There was a businesslike rap on the door, which she ignored, and then a quiet voice she couldn't.
"Open up, Catnip. We need to talk."
She stared at the locked door to her cabin for a long moment, trying desperately to find the strength to look away, to ignore the sound of him breathing on the other side of it, to just will him away. Obstinate silence and a locked door had made Peeta leave, but Katniss knew better than to expect it to work this time.
Sure enough, as if cued by her thoughts, there was an exasperated sigh, and then the telltale sounds of someone trying to break a lock. Katniss jerked to her feet, staggered a bit as the drink caught up with her, and flicked the lock back. Gale stepped inside and closed the door behind himself and then just stood, looking at her. She stared at the floor.
Of course it would be Gale. Her "cousin"; the clever lie the media team had figured out to explain the closeness of this very handsome male person to The Girl On Fire, the star-crossed blushing bride of District 12. A protective lie now turned against them with a sort of subtle cruelty that reeked of President Snow, of blood and roses. Katniss fixed her eyes on the floor and honestly considered just stepping off the plate early and blowing herself up. Better that than watching Gale die. Coward, she thought at herself muzzily, and was appalled to feel tears starting in her eyes.
"Oh, Catnip, you are such an idiot," Gale said, and she felt the bottle yanked out of her grasp. She jerked her head up in surprise, just in time to watch Gale upend it in her bathroom sink and leave it there to stride back to her and wrap her in an iron-hard bear hug she couldn't escape. After a moment she stopped trying and let herself lean in, hug him back, inhale the clean forest-and-leather scent of him. She couldn't hold the tears back then.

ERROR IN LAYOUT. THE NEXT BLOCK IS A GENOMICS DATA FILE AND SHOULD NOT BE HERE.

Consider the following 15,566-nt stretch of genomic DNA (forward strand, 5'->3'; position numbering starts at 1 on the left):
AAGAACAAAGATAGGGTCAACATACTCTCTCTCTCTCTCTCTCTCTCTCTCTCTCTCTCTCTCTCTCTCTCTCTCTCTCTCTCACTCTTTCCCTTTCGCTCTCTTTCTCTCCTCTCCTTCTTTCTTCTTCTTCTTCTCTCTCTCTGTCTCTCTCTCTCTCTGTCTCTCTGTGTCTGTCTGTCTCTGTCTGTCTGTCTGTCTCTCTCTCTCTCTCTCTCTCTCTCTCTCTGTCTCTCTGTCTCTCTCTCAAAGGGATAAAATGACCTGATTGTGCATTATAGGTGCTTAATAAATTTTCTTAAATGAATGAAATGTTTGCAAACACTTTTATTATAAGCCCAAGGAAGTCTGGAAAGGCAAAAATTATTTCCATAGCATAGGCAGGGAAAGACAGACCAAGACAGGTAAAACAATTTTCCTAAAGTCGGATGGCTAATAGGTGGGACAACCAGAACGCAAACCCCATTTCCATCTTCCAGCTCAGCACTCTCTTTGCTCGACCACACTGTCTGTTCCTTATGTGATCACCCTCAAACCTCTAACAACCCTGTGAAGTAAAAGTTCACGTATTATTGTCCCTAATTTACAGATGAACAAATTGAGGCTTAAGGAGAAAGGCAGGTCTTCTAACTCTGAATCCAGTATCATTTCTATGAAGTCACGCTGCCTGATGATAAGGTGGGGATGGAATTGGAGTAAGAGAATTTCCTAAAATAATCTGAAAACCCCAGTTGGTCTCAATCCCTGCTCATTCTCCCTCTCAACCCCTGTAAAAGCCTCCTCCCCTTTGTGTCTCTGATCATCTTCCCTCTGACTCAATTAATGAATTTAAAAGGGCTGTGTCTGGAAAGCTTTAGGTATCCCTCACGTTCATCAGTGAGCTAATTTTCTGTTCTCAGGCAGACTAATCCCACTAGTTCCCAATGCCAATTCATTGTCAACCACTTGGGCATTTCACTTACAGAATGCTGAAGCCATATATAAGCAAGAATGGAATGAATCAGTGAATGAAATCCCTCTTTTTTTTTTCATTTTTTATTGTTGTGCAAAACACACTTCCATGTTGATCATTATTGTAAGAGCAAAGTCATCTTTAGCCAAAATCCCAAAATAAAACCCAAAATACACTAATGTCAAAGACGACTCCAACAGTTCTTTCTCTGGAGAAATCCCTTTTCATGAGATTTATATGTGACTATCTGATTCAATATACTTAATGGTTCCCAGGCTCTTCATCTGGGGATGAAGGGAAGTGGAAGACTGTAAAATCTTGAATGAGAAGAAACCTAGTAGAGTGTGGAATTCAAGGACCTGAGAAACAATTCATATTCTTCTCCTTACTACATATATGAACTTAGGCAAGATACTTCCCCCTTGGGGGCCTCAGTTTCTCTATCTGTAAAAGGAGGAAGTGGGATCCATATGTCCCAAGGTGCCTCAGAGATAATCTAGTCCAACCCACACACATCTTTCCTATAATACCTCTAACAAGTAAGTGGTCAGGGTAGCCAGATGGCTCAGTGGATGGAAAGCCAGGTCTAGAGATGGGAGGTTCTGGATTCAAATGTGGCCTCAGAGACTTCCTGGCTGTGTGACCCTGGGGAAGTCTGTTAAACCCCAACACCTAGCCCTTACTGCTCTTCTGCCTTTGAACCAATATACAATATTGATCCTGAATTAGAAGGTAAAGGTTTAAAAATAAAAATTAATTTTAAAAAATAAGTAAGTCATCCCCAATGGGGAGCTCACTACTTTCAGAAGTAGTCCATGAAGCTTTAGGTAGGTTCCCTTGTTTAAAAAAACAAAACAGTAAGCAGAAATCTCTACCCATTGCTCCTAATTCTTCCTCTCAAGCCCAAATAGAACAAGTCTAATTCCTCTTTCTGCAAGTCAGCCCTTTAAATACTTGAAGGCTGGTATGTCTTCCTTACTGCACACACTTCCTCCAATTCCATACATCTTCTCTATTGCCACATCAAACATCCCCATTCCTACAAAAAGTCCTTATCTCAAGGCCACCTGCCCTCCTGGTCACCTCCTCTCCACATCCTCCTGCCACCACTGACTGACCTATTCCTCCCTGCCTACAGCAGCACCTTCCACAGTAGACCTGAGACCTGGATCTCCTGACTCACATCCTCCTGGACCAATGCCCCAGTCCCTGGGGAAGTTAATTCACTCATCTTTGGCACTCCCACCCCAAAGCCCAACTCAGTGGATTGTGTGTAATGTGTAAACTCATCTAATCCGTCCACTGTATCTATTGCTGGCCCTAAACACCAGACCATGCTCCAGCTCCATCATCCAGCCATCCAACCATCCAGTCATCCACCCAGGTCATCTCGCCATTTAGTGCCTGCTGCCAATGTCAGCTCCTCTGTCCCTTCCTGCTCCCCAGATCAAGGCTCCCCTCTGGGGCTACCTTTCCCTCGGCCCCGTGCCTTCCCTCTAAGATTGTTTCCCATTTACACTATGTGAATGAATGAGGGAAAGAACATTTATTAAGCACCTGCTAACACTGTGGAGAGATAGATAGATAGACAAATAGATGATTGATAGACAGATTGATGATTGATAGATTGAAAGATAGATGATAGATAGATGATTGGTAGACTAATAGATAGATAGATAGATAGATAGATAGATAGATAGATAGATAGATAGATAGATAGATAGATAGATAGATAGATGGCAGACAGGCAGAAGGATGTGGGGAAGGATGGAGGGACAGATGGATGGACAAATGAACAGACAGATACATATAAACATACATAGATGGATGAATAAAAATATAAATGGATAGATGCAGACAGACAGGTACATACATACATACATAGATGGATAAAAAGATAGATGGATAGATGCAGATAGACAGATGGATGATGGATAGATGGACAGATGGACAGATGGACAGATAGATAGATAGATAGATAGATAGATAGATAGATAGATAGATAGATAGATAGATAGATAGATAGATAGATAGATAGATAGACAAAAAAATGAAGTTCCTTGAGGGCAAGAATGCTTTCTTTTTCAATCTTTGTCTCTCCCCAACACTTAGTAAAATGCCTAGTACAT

"Gale, I can't," she said thickly. "I can't. Not you. Not ever."
"Shhh," he said quietly. "I know. Me neither." Then he pulled her away and held her chin, forcing her to look at him. "And I won't," he said fiercely.
She stared at him, at his face, at the one person she'd always known would have her back even when her own mother had stared blankly at grief and let Prim starve nearly to death. At the boy she'd met hunting in the woods one day, at the hunting partner who, with her, ensured that both their families never went hungry anymore. At the brilliant grey eyes of the most natural hand at snares and traps she'd ever seen. Stared, and tried desperately to believe.
"Katniss, we'll kill them all," he said quietly. "You and me, until we're the only ones left." He pulled her close and whispered in her ear, under cover of her hair. "And then I'll sit down and let them starve us to death before I'll raise my hand to you."
Fear - and alcohol - blew away. Katniss felt suddenly calm. "No," she whispered back, tucking her head to hide her lips and murmuring so quiet the hum of the train seemed loud. "We'll find a way to make them pay, first." The tightening of his arms were all the answer she got. It was enough.